All interviewers had attended a training class to eliminate the interinterviewer bias. All participants filled the informed consent and then demographic and familial characteristics, alcohol consumption, and main social and sexual behaviors were obtained. All checklists were filed anonymously and data were kept confidential. Results are published anonymously and collectively.

After filling the checklists, the accuracy of answers to questions was checked by reviewing the key questions. All analyses were done using Statistical Package for Social Sciences (SPSS) version 11.5. was selected as statistically significant level.

3. Results

Demographic and social characteristics of participants are demonstrated in Table 1. As shown in this table, education, occupation status, personal income, family income, lodging, marital status, and alcohol consumption are statistically different in three groups.

Table 1: Comparing demographic and social characteristics of three groups.

Regarding extramarital sexual relations there was a statistically significant difference between three groups (43.8% in vulnerable group, 55.8% in invulnerable group, and 1.4% in control group; chi2 = 52.21, ). There was no statistically significant difference between vulnerable and invulnerable groups (chi2 = 2.29, ).

The extramarital sexual relation based on marital status in all the substance dependent subjects is shown in Figure 1. The difference was statistically significant ().

Figure 1: Percentage of extramarital sexual relations in all substance dependent women based on marital status.

The kind of sexual relation, safe (considered as using condoms) and unsafe (considered as not using condoms), is demonstrated in Figure 2. Among 36 extramarital sexual relations in vulnerable women who have substance dependency, 41.7% were unsafe, and among 43 extramarital sexual relations in invulnerable women who have substance dependency 18.6% were unsafe. In the control group, only one person had an extramarital sexual relation and it was safe. There was a statistically significant difference between vulnerable and invulnerable groups () (Figure 2).

Figure 2: Percentage of condom usage in sexual relations in three groups.

As shown in Figure 3, the type of substances which was abused was statistically different in substance dependent participants according to having or not having an extramarital sexual relation ().

Figure 3: Type of abused drugs based on having or not having an extramarital sexual relation.

Alcohol consumption was statistically different in two groups based on safe or unsafe sexual relations (chi2 = 9.95, ). It was 21.2% in safe group and 59% in unsafe group.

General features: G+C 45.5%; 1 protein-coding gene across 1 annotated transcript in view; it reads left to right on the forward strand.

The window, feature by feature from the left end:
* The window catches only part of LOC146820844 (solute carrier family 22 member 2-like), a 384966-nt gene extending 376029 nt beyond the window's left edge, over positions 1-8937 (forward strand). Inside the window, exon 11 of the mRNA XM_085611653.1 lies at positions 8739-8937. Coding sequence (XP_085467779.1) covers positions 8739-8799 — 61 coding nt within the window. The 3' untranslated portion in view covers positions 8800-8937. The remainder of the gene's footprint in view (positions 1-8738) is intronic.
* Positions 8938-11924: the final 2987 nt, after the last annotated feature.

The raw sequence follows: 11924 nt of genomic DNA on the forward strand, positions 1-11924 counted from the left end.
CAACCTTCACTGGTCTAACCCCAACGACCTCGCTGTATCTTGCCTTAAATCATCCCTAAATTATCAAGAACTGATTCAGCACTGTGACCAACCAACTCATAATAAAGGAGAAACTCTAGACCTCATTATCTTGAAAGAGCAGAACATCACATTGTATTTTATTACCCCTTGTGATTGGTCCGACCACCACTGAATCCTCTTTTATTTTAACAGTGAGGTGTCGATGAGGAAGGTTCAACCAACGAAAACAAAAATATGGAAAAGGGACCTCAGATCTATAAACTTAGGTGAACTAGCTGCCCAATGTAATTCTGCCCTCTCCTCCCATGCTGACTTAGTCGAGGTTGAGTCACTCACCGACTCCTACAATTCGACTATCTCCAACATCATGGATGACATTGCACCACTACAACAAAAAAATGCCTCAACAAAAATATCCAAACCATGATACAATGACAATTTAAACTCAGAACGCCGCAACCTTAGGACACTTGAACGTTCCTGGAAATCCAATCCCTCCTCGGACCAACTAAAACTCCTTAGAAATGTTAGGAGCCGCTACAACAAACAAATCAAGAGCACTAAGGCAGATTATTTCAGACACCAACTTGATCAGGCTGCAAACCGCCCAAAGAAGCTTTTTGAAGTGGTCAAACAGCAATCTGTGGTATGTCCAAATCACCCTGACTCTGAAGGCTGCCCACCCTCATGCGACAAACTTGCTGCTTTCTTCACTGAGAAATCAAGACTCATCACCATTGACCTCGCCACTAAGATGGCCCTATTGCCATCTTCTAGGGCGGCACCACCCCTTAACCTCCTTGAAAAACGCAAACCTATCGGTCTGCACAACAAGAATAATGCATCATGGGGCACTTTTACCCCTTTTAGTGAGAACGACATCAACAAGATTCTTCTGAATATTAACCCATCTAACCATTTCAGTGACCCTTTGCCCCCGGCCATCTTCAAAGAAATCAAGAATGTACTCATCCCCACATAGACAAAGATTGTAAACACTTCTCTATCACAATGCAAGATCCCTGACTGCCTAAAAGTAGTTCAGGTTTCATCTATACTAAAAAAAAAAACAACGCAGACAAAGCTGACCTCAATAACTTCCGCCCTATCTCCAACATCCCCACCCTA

4. Discussion

43.8% of vulnerable women who have substance dependency had extramarital sexual relations; this percentage was 55.8% in invulnerable women who have substance dependency and 1.4% in the control group. Teets had described the frequency of rape in female drug abusers and found that, from 60 interviewed women, 73% had a history of rape and 45% had been raped more than once. In 35% of participants raping had been happening when the victims are affected by the substances which were abused [6]. In 2010, Perez del Rio et al. studied the relation of drug abuse and showed that in female addicts there is an implicit relation between drug abuse and sexual abuse in childhood or adulthood (37.8%) and in some cases this sexual relation was for earning money (51.4%) [8]. So, it seems that drug abuse affects sexual activities.

In this study, it was shown that crystal and methamphetamine abuse was higher in addicts who had extramarital sexual relations and alcohol consumption was higher in unsafe sexual intercourse group. Although we should notice that crystal and methamphetamine were the most common substances which were abused in all the drug dependent subjects, the type of abused substances was statistically different in two substance dependent women ().

Calsyn et al. studied the effects of drug abuse on men who had sexual relation with women. Results of this study showed that condom use in sexual relation was not statistically different when the man had abused drugs in comparison with time they had not used illicit drugs (48.3% versus 49%) [9]. The differences between the results of that study and our study may be due to gender difference.

In one study in Tanzania, Fisher et al. studied safe and unsafe sexual relations in subjects who had drunk alcohol 2 hours before the intercourse comparing to the ones who had not. Results showed that condom usage failure (in males, females, or both) was more than 5 times higher in individuals who had drunk alcohol before the sexual relation especially when the woman had drunk alcohol. Alcohol consumption was higher in some situations: the first sexual relation in women, sexual relations in unknown or with less control era, and people whose parents had abused drugs or alcohol before sexual relations. Surprisingly, condom usage was not related to alcohol consumption but the probability of failure was much higher [10]. In this study we did not assess the condom use failure, so if we did it, the result could be the same, but condom usage was related to alcohol consumption and this difference may be because of different cultural contexts and sexual behaviors in societies.